No. I believe the problems that we face with technology are fundamental. They cannot be overcome. We need a new approach. A fundamental problem is that of communication. Communication between two individuals requires that there be a give and take, a discussion, a sharing of opinions. This, in turn, requires that each understand the arguments, beliefs, and intentions of the other. Communication is a highly developed, highly advanced skill. Only people can do it, and not all people. Some conditions such as autism interfere with the give-and-take of real communication. Autistic people do not seem to have the same social skills, the same ability to understand issues from the other person’s point of view that other people have. Well, our machines are autistic. Problems with machines arise when the unexpected happens, or when people get in the way, or when communication is required. It is then that the autism of machines becomes apparent.
“I see you are in a bad mood,” says the house as you return home at the end of the day, “so I’m playing your favorite cheery music.”
Autism: A severe psychiatric disorder with numerous behavioral deficits, especially in communication and social interaction.
Autistic people are sometimes described as lacking empathy, the ability to understand things from another’s point of view. They are more logical than emotional. And in general, communicating with an autistic person can be difficult and frustrating. It may be unfair to autistic people to identify their difficulties with the failings of machines, but the analogies are compelling. Machines are autistic. They like simple, direct commands. The prefer to utter simple, unambiguous statements. There is no dialog possible, no mutual understanding. Yes, people can come to understand machines, but can machines understand people? Not today, not in the near future, perhaps not even in the far future. And until there is mutual understanding, mutual conversation, the communication difficulties between humans and machine remain the fundamental roadblock to the efficient deployment of autonomous devices.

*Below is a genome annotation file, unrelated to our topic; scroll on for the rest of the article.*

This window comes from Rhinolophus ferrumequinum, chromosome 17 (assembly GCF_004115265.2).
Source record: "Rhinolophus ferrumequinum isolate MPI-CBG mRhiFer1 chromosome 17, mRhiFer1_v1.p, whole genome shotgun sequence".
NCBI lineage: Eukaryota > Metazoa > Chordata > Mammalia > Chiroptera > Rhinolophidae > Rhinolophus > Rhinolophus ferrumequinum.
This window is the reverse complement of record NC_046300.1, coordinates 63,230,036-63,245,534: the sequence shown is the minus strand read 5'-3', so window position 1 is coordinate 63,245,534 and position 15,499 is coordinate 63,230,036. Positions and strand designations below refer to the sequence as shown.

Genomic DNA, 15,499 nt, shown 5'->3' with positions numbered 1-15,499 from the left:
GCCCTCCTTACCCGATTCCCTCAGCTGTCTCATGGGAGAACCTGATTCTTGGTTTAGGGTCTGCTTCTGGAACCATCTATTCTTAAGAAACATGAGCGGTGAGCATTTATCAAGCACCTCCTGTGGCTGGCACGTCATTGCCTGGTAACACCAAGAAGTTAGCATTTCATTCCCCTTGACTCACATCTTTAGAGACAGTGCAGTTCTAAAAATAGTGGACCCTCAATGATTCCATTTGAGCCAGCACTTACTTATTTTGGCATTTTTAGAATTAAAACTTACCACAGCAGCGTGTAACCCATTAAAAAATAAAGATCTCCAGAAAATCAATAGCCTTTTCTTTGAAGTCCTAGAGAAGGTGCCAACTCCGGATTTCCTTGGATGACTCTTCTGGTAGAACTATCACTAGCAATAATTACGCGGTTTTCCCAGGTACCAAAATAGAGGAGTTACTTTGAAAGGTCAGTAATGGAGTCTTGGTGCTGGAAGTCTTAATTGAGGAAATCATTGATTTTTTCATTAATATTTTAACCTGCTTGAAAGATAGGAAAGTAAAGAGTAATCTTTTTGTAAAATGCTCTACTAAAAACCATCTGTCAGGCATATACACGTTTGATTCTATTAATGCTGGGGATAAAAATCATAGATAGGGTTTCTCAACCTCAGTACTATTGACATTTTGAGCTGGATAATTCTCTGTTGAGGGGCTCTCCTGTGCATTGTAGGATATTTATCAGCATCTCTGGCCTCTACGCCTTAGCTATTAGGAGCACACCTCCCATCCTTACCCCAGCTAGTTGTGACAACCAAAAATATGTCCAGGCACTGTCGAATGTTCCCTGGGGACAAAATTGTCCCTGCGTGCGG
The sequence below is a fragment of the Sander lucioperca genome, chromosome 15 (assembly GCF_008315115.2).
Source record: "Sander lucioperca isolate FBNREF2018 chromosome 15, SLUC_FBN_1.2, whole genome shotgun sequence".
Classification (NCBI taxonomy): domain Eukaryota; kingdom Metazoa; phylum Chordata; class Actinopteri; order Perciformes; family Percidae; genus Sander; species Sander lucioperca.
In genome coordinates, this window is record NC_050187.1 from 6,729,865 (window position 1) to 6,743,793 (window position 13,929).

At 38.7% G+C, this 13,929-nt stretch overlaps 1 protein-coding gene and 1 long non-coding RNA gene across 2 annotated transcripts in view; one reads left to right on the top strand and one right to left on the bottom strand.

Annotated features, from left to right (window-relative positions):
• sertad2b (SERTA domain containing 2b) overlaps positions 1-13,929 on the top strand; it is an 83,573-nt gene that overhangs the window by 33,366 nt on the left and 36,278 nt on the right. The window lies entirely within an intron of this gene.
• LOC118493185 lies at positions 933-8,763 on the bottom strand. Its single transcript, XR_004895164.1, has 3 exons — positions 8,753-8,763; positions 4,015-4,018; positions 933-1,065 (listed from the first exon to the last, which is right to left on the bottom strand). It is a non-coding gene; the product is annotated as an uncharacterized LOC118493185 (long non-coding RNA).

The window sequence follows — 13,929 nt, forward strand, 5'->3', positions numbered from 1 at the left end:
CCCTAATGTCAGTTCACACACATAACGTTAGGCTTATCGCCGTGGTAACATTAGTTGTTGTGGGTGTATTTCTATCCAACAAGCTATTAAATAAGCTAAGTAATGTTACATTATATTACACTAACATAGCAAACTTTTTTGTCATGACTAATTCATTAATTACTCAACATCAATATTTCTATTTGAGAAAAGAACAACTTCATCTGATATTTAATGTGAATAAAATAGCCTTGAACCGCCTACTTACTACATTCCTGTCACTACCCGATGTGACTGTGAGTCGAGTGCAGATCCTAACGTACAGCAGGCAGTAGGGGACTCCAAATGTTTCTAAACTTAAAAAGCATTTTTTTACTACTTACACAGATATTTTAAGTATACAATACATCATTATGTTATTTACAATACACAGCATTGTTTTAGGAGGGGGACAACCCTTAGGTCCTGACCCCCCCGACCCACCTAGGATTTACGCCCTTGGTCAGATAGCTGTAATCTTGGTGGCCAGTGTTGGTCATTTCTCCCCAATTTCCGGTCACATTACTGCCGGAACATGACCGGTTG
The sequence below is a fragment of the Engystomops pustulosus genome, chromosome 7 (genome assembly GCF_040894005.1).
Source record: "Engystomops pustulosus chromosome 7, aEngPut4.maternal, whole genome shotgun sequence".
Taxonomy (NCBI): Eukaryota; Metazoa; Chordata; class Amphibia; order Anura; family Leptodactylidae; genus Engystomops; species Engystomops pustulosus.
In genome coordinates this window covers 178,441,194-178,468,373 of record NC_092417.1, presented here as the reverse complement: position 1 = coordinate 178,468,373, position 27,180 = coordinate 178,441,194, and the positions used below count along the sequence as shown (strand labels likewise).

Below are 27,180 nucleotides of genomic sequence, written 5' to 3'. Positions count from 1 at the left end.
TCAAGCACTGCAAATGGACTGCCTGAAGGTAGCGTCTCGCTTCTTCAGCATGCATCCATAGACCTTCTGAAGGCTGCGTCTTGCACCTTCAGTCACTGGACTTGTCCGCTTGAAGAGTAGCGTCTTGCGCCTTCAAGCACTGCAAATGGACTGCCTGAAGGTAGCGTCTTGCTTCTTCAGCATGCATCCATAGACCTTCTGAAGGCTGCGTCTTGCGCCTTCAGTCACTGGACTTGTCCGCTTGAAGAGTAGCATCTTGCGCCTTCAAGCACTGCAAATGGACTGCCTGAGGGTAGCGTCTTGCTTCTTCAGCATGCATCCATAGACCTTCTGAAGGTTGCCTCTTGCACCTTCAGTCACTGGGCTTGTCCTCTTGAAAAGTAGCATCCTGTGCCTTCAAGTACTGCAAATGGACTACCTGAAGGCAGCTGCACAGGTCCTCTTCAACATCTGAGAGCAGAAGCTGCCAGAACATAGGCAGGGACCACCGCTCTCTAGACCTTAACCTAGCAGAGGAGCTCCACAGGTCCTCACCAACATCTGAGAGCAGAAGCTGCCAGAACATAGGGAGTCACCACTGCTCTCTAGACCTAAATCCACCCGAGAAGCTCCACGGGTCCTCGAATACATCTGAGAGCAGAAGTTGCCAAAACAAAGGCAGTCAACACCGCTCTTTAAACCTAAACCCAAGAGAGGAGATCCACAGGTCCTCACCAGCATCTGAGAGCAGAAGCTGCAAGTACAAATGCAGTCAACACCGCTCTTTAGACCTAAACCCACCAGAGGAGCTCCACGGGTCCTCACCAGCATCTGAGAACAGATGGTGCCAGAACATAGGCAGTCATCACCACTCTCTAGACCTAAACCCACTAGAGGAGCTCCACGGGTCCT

The clothes washing machine and drier, the microwave oven, and for that matter, the regular oven in my home all claim to be intelligent, to determine how and when they will wash, dry, and cook my food. But the communication with these devices is very one-sided. I tell it to start and off it goes. There is no way for me to understand what it is doing, how I might modify its actions. No way to know just why it has decided to take the actions that it has decided upon, no way to modify them. We talk to it, but it refuses to communicate with us. The devices would be so much nicer, friendlier, social if they would explain what they were doing, let us know what actions we could take. Lack of knowledge leads to lack of comfort,
The fact that machines are autistic does not require us to stop developing technology that may be of use to people. It does require us to rethink the methods by which we interact with the new technologies.
I am a technologist. I believe in making lives richer and more rewarding through the use of science and technology. But that is not where our present path is taking us. We need a calmer, more reliable, more humane approach. In the current approach, our new, smart technologies act as autonomous agents, working by themselves, in theory, without human assistance. They are more and more becoming masters of their own fate, and masters of our behavior. We have become servants to our machines.